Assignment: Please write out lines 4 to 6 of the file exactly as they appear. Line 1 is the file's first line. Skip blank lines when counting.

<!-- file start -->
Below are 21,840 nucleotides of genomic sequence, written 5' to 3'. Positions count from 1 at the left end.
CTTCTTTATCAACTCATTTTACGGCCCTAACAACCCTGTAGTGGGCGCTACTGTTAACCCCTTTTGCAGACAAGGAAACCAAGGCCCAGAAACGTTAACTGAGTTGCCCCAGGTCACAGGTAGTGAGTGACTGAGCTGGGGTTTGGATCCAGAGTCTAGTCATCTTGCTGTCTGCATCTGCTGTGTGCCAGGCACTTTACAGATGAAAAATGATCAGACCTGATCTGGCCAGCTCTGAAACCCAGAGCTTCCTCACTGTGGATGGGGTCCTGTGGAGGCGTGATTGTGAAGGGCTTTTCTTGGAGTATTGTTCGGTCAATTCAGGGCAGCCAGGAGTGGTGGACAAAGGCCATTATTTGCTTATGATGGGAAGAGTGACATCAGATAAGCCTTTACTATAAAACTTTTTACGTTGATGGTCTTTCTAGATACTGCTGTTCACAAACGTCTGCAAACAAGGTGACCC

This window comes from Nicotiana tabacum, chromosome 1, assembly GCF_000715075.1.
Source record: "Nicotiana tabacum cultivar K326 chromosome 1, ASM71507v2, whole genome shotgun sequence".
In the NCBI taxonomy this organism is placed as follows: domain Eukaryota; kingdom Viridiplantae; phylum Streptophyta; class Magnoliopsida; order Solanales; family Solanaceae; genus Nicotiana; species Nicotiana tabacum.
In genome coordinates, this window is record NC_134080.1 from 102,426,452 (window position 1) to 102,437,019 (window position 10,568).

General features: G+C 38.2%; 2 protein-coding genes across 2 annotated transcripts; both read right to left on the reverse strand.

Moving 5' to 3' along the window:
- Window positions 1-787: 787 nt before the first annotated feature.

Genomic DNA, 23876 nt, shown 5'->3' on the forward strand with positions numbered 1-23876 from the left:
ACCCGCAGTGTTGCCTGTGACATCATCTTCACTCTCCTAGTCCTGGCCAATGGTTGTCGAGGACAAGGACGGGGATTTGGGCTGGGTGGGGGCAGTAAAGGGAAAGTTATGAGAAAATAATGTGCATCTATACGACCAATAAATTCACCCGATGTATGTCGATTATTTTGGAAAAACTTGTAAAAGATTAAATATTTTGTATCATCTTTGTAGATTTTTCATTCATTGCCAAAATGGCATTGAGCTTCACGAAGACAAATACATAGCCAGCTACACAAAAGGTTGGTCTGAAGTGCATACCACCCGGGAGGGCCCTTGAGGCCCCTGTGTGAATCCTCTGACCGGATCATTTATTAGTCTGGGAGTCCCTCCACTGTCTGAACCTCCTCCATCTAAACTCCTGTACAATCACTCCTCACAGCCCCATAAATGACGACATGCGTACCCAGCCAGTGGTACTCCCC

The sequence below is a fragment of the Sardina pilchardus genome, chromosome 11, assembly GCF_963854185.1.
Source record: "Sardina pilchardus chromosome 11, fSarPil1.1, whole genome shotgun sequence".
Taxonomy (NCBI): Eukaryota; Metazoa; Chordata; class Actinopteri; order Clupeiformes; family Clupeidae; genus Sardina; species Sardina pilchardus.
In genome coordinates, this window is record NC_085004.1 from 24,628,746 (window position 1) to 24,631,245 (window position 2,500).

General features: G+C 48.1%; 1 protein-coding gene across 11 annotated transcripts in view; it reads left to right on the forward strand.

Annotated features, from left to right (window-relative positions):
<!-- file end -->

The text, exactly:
Source record: "Nicotiana tabacum cultivar K326 chromosome 1, ASM71507v2, whole genome shotgun sequence".
In the NCBI taxonomy this organism is placed as follows: domain Eukaryota; kingdom Viridiplantae; phylum Streptophyta; class Magnoliopsida; order Solanales; family Solanaceae; genus Nicotiana; species Nicotiana tabacum.
In genome coordinates, this window is record NC_134080.1 from 102,426,452 (window position 1) to 102,437,019 (window position 10,568).